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There is no need for self-protection

12 July 2013

We have to learn to drop our guard and trust in God, says Elaine Storkey

SOME years ago, I was in Amsterdam to speak at an enormous celebration of Christian ecumenism. I breakfasted each day with a Roman Catholic monk who was on his way to serve a community in Sudan. The relaxed and warm atmosphere of the conference was very welcome to him; it provided a peaceful preparation for a future where he might be enveloped in conflict.

On the third morning, he disclosed to me that he was replacing a colleague who had just been martyred. My face must have registered shock and concern, as I asked what kind of protection they had. He shook his head at the word "protection", and preferred to talk about "trust", explaining, gently, that he was well aware that his own time there might end in death: "The Brothers rarely come home, you see."

His replacement of "protection" with "trust" sums up the commission that Jesus gave to his disciples as he sent them out into the towns and villages (Luke 10). They were to go in faith and vulnerability, seek out the people of peace, receive from those they ministered to, and proclaim the Kingdom of God.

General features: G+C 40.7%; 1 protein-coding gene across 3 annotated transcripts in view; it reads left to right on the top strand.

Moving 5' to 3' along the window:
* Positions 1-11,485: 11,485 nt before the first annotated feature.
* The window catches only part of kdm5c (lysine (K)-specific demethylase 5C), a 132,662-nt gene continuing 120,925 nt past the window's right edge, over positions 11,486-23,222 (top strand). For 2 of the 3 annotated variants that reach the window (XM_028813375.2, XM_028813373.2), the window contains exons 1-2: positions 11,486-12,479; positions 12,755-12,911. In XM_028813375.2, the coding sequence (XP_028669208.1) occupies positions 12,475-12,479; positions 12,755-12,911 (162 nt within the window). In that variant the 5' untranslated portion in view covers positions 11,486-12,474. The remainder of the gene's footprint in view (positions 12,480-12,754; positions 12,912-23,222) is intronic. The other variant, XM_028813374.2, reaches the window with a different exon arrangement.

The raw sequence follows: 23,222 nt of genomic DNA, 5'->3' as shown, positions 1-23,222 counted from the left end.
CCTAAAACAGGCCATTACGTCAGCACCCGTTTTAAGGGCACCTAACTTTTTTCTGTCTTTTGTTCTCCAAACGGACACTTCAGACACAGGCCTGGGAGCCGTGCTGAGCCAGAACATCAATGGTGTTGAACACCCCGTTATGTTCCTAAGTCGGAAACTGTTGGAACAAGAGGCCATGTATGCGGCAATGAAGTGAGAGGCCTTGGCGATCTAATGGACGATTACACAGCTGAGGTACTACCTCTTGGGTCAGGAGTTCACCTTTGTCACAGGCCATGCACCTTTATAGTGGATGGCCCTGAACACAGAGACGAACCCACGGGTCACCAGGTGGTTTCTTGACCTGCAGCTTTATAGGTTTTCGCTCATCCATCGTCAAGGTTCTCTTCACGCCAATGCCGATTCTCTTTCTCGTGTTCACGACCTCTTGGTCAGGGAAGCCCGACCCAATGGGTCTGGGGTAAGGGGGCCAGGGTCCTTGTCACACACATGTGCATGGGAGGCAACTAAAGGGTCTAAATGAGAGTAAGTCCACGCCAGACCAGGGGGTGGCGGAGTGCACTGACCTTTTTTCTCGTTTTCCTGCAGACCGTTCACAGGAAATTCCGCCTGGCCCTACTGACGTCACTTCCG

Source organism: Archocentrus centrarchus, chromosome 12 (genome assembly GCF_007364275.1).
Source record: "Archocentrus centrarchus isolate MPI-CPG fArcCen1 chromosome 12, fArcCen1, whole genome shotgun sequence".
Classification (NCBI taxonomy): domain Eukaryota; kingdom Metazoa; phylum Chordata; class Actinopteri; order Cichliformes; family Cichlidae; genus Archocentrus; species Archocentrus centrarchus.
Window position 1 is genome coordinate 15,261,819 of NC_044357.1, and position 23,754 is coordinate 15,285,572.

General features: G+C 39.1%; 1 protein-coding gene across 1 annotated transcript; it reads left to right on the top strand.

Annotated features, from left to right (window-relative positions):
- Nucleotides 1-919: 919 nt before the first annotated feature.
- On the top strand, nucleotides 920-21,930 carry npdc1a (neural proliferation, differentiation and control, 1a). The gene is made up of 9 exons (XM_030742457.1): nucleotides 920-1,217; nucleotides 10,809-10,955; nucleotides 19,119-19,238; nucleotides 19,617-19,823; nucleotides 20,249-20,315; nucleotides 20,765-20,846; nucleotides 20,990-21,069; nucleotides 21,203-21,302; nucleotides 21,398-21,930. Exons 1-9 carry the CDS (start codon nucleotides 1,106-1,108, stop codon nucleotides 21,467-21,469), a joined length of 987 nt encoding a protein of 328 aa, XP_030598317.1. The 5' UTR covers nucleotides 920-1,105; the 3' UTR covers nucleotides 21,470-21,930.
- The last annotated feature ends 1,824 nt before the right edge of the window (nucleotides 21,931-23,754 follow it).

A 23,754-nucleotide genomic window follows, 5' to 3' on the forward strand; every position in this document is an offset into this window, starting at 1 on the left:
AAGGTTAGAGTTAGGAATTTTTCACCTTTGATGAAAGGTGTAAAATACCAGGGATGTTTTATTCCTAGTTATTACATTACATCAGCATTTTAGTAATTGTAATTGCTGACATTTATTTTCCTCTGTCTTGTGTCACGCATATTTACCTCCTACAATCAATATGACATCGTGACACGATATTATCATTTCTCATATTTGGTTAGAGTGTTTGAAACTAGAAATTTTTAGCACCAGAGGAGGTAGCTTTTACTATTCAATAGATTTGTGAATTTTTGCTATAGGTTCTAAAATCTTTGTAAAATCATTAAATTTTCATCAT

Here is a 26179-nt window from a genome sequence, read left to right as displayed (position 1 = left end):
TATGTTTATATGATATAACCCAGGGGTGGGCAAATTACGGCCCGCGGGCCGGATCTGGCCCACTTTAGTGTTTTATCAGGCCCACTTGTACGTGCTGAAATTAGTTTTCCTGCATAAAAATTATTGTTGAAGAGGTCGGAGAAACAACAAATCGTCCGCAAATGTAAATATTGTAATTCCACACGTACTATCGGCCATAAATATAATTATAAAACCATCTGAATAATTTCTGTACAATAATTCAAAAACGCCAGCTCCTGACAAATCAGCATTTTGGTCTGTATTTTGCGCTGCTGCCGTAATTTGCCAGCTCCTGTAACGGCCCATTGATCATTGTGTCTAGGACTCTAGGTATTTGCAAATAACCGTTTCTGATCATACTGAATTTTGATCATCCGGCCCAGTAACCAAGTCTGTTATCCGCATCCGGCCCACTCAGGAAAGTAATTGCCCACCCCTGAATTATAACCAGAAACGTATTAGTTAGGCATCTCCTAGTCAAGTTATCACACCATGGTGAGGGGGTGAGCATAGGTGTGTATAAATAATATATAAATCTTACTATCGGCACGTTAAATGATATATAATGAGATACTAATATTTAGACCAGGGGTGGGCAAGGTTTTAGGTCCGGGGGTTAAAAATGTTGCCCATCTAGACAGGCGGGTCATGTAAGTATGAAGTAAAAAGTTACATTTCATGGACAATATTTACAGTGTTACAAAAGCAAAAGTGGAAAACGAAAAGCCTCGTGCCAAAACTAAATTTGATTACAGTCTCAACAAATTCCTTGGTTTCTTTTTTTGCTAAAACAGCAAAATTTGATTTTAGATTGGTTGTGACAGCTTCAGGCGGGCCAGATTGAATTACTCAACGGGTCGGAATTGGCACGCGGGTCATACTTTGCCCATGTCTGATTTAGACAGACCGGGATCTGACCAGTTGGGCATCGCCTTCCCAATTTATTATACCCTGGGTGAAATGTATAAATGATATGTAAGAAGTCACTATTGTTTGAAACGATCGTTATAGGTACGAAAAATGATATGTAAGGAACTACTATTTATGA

The cultures they entered were not their enemy, but places where they healed the sick, and spread the good news. What motivated the monk - and was commended to the disciples - was a trust in God that extended beyond suffering and death; for this trust alone, rather than concern for self-protection, could draw them into the life-giving service that changes lives.

I fear we see something rather different in the way that we operate today in our Church. Over the past few years particularly, we have seemed preoccupied with self-protection. We want to ensure that our views are safeguarded, our ways are heeded, and our power exerted. We become defensive in response to secular culture, and to differences within the Church itself. I can understand why Christians become defensive. There are forces in our world that oppose the gospel. But, surely, this is where trust in God must replace defensiveness. We need wisdom and maturity to respond.

Especially within the Church, trusting God enables us to listen to those who disagree, and look for ways of working together. We might even be able to acknowledge that, although we do not get our way, God's will could yet be done.

But when we develop a siege mentality, we end the conversation, and draw to a swift separation. This can harm our culture, but it is even more harmful within our Church. When we pull up the drawbridge, batten down the hatches, or retreat to the trenches, we see other believers as those we need to be protected from rather than brothers and sisters who love God and are called to love each other in God's service.

Perhaps we need to gain more insight from the way in which Jesus refused to be drawn into self-protection. The Gospels record how he did not allow his family to protect him from the crowds; he overruled his disciples, who wanted to protect him from the dangers ahead in Jerusalem; and he rebuked Peter, who tried to protect him from arrest by violence.

Everything about Christ speaks of vulnerability and trust in God, even to the point of crucifixion. It is an enormous challenge to follow Christ, but even more challenging when we set off in the wrong direction.

Dr Elaine Storkey is President of Tearfund.

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